Sacajawea Historical State Park
Located at the confluence of the Snake River and Columbia River, Sacajawea State Park is a day-use park with freshwater activities and grassy areas for picnics. Boating is most popular, there are two boat ramps and 200 feet of dock. One Northwest Discovery Water Trail campsite is available on first-come, first-served basis for paddlers traveling down the river. Other amenities are a children's playground, a swimming beach, fishing piers, volleyball, horseshoes, one kitchen shelter with electricity and a large barbecue grill and one without electricity, plus seven sheltered and 123 unsheltered picnic tables. One of the shelters can accommodate up to 200 people. Unique to the park is the Sacajawea Interpretive Center, where visitors can learn about the story of the Lewis and Clark expedition through the experiences of Sacagawea, the young Shoshone Indian woman who accompanied the expedition.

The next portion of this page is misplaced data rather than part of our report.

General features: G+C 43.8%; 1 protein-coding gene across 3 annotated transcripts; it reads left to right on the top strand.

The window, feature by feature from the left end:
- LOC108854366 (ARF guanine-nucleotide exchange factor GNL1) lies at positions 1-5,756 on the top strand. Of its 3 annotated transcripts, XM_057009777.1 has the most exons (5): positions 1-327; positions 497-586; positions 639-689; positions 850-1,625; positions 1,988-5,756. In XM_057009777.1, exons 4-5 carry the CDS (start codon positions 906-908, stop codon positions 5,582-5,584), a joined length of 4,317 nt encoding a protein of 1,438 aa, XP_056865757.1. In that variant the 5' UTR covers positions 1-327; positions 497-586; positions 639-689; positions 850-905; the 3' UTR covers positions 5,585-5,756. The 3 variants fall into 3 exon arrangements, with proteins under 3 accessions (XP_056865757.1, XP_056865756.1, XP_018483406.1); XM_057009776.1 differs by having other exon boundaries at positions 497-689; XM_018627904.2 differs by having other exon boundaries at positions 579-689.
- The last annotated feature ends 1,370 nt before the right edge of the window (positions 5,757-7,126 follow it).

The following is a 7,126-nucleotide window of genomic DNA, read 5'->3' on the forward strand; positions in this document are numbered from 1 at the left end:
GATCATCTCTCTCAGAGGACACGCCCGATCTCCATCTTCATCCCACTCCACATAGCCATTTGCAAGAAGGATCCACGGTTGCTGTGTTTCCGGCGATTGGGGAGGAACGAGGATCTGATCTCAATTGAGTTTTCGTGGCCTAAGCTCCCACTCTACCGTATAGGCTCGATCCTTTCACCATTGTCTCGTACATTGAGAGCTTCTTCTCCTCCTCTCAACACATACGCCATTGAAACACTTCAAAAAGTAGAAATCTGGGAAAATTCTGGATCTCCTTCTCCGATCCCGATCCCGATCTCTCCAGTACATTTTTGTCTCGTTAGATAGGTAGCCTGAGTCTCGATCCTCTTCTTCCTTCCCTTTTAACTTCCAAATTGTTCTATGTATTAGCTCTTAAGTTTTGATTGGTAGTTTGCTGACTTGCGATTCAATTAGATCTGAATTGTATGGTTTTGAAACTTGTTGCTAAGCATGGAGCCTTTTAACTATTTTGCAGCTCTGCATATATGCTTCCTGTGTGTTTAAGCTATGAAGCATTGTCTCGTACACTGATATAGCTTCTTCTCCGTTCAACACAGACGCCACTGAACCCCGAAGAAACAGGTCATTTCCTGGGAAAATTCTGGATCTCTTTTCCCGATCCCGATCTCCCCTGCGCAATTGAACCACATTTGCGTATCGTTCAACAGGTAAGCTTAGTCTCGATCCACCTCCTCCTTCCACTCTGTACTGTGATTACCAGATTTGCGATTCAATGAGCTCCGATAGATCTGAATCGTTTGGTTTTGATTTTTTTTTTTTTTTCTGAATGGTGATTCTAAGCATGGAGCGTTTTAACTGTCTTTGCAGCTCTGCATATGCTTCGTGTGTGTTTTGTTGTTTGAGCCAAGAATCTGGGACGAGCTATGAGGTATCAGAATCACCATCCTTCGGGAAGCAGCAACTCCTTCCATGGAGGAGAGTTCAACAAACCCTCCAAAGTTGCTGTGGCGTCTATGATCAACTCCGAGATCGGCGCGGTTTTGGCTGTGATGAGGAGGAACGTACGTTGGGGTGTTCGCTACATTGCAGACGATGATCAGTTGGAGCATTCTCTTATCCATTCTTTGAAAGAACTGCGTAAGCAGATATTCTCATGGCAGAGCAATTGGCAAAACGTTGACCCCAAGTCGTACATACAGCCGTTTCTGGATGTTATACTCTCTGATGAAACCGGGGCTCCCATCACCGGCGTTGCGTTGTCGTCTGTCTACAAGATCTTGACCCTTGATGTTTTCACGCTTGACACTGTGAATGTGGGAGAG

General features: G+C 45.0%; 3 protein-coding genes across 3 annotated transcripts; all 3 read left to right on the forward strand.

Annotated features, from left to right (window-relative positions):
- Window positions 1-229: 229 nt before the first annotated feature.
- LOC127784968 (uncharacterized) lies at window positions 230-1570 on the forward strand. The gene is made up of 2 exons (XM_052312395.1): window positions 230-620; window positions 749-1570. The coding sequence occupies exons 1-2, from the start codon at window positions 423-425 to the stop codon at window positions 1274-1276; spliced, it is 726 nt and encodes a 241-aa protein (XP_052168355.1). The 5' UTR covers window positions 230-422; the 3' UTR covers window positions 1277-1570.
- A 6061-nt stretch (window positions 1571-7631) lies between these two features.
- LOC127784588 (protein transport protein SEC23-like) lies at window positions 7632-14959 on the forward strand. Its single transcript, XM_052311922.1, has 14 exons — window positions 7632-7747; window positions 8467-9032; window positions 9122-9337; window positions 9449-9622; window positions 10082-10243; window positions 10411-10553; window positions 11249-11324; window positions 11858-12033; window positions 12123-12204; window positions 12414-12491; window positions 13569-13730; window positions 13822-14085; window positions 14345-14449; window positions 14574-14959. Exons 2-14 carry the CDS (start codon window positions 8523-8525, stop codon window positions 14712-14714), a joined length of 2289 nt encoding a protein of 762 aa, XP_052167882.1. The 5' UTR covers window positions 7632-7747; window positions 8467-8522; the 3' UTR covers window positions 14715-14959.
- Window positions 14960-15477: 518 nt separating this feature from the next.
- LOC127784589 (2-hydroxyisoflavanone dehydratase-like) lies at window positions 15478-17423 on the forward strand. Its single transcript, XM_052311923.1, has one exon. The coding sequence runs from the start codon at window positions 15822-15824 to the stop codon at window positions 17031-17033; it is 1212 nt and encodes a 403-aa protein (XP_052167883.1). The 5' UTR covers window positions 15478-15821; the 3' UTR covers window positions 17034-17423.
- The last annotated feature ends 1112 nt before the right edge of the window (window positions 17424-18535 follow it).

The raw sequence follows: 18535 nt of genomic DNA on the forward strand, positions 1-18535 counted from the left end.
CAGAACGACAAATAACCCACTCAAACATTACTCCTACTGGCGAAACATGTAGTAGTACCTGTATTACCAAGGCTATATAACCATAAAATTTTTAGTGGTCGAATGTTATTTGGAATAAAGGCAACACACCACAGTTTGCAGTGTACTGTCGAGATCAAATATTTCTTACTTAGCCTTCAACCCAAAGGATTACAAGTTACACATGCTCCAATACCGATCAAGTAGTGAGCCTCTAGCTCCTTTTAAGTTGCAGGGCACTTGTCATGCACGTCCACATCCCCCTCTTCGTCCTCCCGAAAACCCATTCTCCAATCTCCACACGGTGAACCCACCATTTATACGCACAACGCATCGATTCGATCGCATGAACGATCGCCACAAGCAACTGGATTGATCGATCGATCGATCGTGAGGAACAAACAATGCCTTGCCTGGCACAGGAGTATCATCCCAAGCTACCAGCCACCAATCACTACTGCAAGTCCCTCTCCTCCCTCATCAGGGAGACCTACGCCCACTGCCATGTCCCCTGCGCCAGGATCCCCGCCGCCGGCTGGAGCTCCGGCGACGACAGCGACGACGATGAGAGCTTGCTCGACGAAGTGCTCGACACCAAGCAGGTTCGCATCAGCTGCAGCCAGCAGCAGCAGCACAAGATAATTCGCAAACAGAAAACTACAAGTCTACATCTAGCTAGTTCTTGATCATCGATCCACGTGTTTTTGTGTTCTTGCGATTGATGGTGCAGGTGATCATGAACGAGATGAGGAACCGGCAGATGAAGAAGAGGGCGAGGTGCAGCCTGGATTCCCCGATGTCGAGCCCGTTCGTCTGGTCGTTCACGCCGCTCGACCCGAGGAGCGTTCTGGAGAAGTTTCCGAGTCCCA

Washington State Parks
The property was deeded to Washington State Parks in 1931. The park is named for Sacajawea, a Shoshone Indian woman who traveled with the Lewis and Clark expedition. The park is located on one of the expedition's campsites, used by Lewis and Clark from October 16 to 18, 1805. Upon arriving here, the men wrote in amazement of the uncountable number of salmon. At that time, an estimated 16 million salmon filled these waters every year in a journey of 325 miles from the Pacific Ocean. The railroad built the town of Ainsworth in 1879. By 1884, the town was no longer used, and the buildings were moved or destroyed as local construction of the railroad was completed and the crew moved on.
From Pasco:Drive east on Hwy. 12 toward Walla Walla. Take a right on Tank Farm Rd. Continue across railroad tracks. The park is at the end of the road.